Image 1 of 10: Saher El-Leil: Watan Nahar: The Iraqi–Kuwait soap opera, Night Owl: Held Hostage to Day (or Day Invasion), is a dramatization of Saddam's invasion of Kuwait. Re-hashing the political conflict among viewers, it's opened the floodgates to racist & bitter jibes, at, cursing of, Kuwaitis, Iraqis, Saudis & Palestinians. A can of worms best left shut.
Image 1 of 10: I spy an iPhone! Saher El-Leil: Watan Nahar's comedy anachronisms: A flawed finish riddled with inconsistencies in 90s memory lane include an iPhone and car models not yet created. A tiny (Arabic style) cup of coffee lasts forever as an actor sips through a whole scene, still to drain this magical cup! Plasma screens pop up before their time.
Image 1 of 10: Prophets and fast cars! "Omar Ibn Khattab's" very airing has been cause for complaint amongst many who are not convinced that it's fine to enact and personify the Prophet's inner circles. Three of the Prophet's companions, namely Caliphs, star here. The show's legitimacy aside, a technical crack sees a car creep into the background of a scene.
Image 1 of 10: Adultery, Israel, bikinis! It doesn't get much more controversial at Ramadan: Adel Emam courts controversy again in Ferqet Naji Ata Allah, (Naji Ata Allah's Gang). The bank robbery drama features a 'bed' scene with an Israeli wife cheating on husband: x-rated for the holy month. Son Mohamad Emam cavorts with a tourist in a skimpy bikini.
Image 1 of 10: "The 4th wife": Polygamy doesn't raise eye-brows at Ramadan, but duping viewers with settings does. The director thought he could pull the wool over the audience's eyes when he shot an airport scene in a famous Egyptian mall, but the attentive shopping savvy audience were having none of it.
Image 1 of 10: Ibn Moot (Son of Death). The Egyptian actress Ola Ghanim adds insult to Ramadan injuries chronicled in this gallery when she prays at the mosque without removing her makeup. Traditionally Islamic prayer should be practiced make-up free. Visits to the Mosque are no place for fashion statements. Ramadan is a month to slow down and tone down.
Image 1 of 10: "Khawajah Abed El-Gader" (The Gentleman Abdul Kader): a linguistic inconsistency insulted viewer intelligence, not dulled by long hours of fasting it seemed! One man spoke classical Arabic instead of English while in England. Those shrewd viewers couldn't help but notice he spoke regular Egyptian Arabic once in Egypt.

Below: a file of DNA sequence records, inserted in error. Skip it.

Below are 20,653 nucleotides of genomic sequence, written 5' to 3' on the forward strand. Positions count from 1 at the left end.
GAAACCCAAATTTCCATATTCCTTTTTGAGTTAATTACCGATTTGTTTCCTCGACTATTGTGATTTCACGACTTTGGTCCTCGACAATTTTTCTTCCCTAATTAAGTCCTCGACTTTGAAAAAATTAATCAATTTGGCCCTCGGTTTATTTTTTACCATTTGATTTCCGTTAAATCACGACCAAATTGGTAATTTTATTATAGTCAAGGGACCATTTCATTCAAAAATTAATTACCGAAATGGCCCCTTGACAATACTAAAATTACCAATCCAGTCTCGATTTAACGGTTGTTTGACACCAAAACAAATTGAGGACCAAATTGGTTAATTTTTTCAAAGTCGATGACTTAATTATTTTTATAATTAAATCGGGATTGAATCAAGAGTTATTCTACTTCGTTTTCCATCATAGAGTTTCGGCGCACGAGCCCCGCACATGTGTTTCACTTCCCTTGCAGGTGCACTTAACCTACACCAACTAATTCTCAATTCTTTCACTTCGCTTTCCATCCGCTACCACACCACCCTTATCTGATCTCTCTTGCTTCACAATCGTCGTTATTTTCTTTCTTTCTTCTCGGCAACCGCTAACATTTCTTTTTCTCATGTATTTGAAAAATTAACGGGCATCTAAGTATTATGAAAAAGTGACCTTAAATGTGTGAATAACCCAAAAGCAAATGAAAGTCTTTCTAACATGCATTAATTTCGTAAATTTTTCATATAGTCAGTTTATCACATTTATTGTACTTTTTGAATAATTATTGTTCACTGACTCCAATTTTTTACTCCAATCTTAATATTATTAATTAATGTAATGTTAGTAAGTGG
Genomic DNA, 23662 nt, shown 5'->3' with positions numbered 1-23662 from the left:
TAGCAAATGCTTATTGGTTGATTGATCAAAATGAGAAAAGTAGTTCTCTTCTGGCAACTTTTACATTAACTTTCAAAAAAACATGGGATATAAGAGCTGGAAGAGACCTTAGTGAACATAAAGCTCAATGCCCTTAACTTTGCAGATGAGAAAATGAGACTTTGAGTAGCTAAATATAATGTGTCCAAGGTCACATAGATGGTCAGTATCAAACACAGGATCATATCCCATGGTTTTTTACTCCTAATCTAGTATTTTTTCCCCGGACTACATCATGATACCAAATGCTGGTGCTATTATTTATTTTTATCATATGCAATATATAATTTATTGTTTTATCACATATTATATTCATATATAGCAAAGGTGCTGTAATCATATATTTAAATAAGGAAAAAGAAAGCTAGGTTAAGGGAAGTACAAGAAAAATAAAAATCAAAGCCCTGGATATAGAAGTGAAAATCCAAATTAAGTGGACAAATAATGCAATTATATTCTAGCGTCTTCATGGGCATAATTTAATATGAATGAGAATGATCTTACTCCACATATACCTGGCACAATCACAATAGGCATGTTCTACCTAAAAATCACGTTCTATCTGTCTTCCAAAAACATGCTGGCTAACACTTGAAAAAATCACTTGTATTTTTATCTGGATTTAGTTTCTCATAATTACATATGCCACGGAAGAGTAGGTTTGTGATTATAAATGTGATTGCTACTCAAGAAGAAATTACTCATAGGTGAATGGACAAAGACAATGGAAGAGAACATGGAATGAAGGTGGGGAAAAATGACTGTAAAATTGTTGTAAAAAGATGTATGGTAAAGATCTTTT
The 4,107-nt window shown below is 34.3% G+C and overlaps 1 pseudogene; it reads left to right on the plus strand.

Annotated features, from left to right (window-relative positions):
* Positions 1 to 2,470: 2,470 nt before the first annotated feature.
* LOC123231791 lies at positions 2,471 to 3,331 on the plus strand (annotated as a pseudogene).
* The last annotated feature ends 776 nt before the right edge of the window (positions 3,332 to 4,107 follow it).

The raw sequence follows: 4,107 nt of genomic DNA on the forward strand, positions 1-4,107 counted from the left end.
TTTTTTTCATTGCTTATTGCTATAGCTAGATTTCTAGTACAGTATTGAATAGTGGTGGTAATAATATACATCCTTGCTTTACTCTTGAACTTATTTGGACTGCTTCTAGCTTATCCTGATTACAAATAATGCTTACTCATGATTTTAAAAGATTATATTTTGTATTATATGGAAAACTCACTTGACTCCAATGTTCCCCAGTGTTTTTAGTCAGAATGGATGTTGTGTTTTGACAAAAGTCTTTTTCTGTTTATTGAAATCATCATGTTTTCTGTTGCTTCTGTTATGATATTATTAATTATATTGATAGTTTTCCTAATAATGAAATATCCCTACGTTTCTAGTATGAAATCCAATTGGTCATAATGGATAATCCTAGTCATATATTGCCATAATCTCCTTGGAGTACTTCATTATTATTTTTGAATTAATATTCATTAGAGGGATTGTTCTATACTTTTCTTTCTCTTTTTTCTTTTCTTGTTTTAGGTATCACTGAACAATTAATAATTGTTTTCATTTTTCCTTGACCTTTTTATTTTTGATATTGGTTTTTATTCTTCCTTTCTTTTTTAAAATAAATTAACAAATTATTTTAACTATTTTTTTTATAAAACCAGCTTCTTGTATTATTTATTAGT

Image 1 of 10: Sister Teresa: Salafis were not happy that actress Hanan Al Turk was playing a Christian role, at Ramadan of all months. As for the Christian community, their complaint was that a religious figure was cursing. Muslims were further rattled by Hanan's admission of being moved by the experience of playing a nun, feeling a connection with her role.
Image 1 of 10: Hakayat Banat (Stories of Girls) and Sharabat Lawz (Sweet Drinks) were both the subject of censure & condemnation this Ramadan. The former was classed as the Arabic Sex and the City by some for its adult content and focus on casual relationships. Sweet Drinks was not short of drinking, dancing and decadence of its own. Too much for a holy month.
Image 1 of 10: Red Lines: This Ramadan TV special certainly crossed red lines for the religious faithful who objected to scenes that contained a hug too many and too intimate for the holy month of abstinence.
'Tis Ramadan, the season to be subdued, calm, spiritual and ruminative, right? So what's all this we're hearing about cursing, feuding impure thoughts and soap operas depicting debuachery (at least in Islamic terms)? An Arabic Sex and the City, you say? Say it ain't so!
Find out what the Arab world is abuzz with this Ramadan TV season, as complaints, gossip and controversy circulate. We look to the the TV soap productions of the holy month to see what's got everyone talking, and generally indignant and offended this season.
We bring you a Ramadan soap round up of reviews: to include all viewer commentary. We have 'anachronisms' from iPhones showing up in historical dramas to modern cars that weren't yet-created. Iraq-Kuwait viewer-wars are triggered in response to the 'Iraq invasion' series. Complaints abound of a racy, sexy, obscene Ramadan in film, with wine flowing on the tables, and tongues running loose. Overall, the vibe we're getting is that Arabs disapprove the TV choices or 'taste' for the holy month. Check out the word on the TV street.
Have your say: were you shocked, offended or even amused by the Ramadan TV-choices this season?Do you think people are over-reacting?